Confusion using Iptables, nat and bridge

Today chatting via IRC I remembered a problem that I had some years ago with virtualization, iptables, nat and bridge. The situation of the guy asking was pretty similar. He has a one virtual machine (Qemu/KVM) connected to the world using a bridge and its default gateway is the virtualization host. He was trying to apply destination NAT to the VM in the host machine but it didn’t work. The rule was simple:

iptables -t nat -A POSTROUTING -s 10.0.3.11 -o eth0 -j MASQUERADE

It is perfect, there is nothing wrong there but he never saw the packet in the POSTROUTING chain. Why? The quick answer is “packets don’t cross nat table twice”. There is a flag in the Linux bridge to enable filtering with Iptables. Packets go to Iptables in the kernel when they are forwarded by the bridge. This includes the NAT table.

In the bridging process, you don’t know the outgoing interface so the previous rule doesn’t work. He needs the interface because he’s using MASQUERADE. In the routing process, the packets go to iptables but they never cross NAT tables because the packet already crossed the table in the bridging process.

How can we fix this? There are two options I think:

  • echo 0 > /proc/sys/net/bridge/bridge-nf-call-iptables #To disable Iptables in the bridge.
  • Raw table: Some years ago appeared a new tables in Iptables. This table can be used to avoid packets (connection really) to enter the NAT table: iptables -t raw -I PREROUTING -i BRIDGE -s x.x.x.x -j NOTRACK.
If you still don’t understand why this happens, I’ll try to explain one more thing. If you have an scenario with Virtualization and you host is your gateway, the packets follow this steps: [VM]->[bridge]->[virtual interface]->[host]->[physical interface]->[net]. When they cross the host, you have the routing process there.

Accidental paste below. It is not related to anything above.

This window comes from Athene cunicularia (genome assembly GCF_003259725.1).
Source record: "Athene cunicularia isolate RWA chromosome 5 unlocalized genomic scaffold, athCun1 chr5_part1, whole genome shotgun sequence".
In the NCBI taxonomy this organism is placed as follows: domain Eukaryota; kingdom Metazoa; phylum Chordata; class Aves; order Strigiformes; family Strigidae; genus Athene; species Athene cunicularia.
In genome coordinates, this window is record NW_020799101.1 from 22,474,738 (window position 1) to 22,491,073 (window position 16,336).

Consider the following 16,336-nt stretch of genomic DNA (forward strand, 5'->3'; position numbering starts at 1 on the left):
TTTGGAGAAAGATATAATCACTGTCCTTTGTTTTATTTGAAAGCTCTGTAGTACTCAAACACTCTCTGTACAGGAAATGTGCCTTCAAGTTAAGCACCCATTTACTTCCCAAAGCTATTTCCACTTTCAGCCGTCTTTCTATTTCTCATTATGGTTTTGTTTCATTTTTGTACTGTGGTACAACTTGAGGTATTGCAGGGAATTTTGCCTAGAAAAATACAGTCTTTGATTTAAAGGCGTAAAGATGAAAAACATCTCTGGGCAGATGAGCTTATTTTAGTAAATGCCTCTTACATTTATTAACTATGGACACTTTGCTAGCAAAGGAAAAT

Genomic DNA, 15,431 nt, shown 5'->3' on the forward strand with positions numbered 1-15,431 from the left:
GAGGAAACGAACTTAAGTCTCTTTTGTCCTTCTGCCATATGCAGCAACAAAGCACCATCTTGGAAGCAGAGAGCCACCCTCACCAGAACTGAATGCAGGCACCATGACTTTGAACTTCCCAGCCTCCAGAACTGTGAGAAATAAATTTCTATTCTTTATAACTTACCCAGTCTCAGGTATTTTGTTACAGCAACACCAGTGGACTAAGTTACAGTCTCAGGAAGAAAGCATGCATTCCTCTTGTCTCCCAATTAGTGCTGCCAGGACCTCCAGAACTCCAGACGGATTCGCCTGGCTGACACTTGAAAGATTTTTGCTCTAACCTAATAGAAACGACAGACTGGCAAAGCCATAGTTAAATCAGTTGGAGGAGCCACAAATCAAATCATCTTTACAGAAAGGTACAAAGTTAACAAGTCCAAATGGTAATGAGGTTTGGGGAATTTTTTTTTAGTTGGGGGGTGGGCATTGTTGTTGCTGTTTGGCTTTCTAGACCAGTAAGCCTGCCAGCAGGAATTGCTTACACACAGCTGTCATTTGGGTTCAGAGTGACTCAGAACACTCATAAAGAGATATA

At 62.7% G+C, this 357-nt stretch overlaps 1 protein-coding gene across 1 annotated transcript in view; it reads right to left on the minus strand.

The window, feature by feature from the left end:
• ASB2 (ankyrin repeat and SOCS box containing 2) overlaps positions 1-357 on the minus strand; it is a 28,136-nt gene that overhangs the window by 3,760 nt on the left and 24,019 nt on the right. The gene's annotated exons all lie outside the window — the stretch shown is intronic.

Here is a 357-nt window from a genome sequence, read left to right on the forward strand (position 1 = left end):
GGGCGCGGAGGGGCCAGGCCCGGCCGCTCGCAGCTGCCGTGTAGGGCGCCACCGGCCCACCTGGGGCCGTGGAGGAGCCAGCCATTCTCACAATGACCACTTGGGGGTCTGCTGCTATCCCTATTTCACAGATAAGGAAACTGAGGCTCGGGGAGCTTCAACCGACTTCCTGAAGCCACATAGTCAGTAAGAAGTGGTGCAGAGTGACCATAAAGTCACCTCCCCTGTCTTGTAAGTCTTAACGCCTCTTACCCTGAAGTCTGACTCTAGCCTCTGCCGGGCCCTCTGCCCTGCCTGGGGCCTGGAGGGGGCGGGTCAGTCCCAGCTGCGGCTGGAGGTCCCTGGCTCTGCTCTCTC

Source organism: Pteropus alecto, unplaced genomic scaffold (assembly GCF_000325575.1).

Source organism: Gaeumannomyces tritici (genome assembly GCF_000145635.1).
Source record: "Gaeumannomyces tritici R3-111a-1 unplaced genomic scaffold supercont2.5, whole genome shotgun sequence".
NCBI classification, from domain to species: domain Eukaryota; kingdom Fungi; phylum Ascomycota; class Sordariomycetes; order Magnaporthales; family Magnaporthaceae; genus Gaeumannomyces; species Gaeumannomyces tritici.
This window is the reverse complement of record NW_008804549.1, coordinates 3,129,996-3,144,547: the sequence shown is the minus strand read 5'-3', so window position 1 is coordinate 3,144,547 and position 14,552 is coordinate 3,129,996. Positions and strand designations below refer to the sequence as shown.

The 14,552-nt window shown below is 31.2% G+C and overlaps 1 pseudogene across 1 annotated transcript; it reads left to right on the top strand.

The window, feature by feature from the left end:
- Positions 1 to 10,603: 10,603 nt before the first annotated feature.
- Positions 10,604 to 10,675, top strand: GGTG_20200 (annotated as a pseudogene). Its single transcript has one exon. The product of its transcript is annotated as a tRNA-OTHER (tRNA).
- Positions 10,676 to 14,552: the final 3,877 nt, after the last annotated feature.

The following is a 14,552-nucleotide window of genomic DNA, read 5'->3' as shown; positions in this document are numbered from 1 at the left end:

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5 thoughts on “Confusion using Iptables, nat and bridge”

  1. >he never saw the packet in the POSTROUTING chain. Why? The quick answer is “packets don’t cross nat table twice”.

    Packets do pass through the NF_INET_POST_ROUTING hook; it’s just “nat” that is special (it’s a config db of sorts). I dunno where the double invocation stems from, but remember that if one and the same packet enters the host twice, and thus NFCT twice, there will be surprises. (Note lo is exempt because such packets never enter the host because they never leave the host.) Because you gave the user no time and just slapped bridge-nf-call-iptables=0 into the room and he subsequently went his ways, there was no time to reason more about his network topology, and he may now have a half “broken” iptables setup — I’m waiting for the moment he returns to make aware that $something does not function as it traverses FORWARD on the bridge layer.

  2. The double invocation happens when you have bridging+routing the same host. In real life, I’ve only seen this in virtualization when you have the host as gateway. The packet is processed by Iptables in the bridge (bridge-nf-call-iptables=1) and routing. There is no problem with his network topoligy.

    This scenario is easy to reproduce, just configure a virtualization host as gateway in one of your VMs and insert a LOG rule in the nat table.

  3. This information was very useful, thank you!

    I was seeing the same issue with the following virtualisation setup all on one host:


    [KVM VM] ---br1--- [Dynamips VM] ---br0(int IP) ; wlan0(ext IP) ---> outside

    KVM VM pointed defaultroute at Dynamips VM, and Dynamips VM pointed default route at the host’s internal IP on br0.

    Problem: pings from Dynamips VM to outside were correctly NAT’d, but pings from KVM VM were not being NAT’d, so left the outside interface with the original (useless) source IP.

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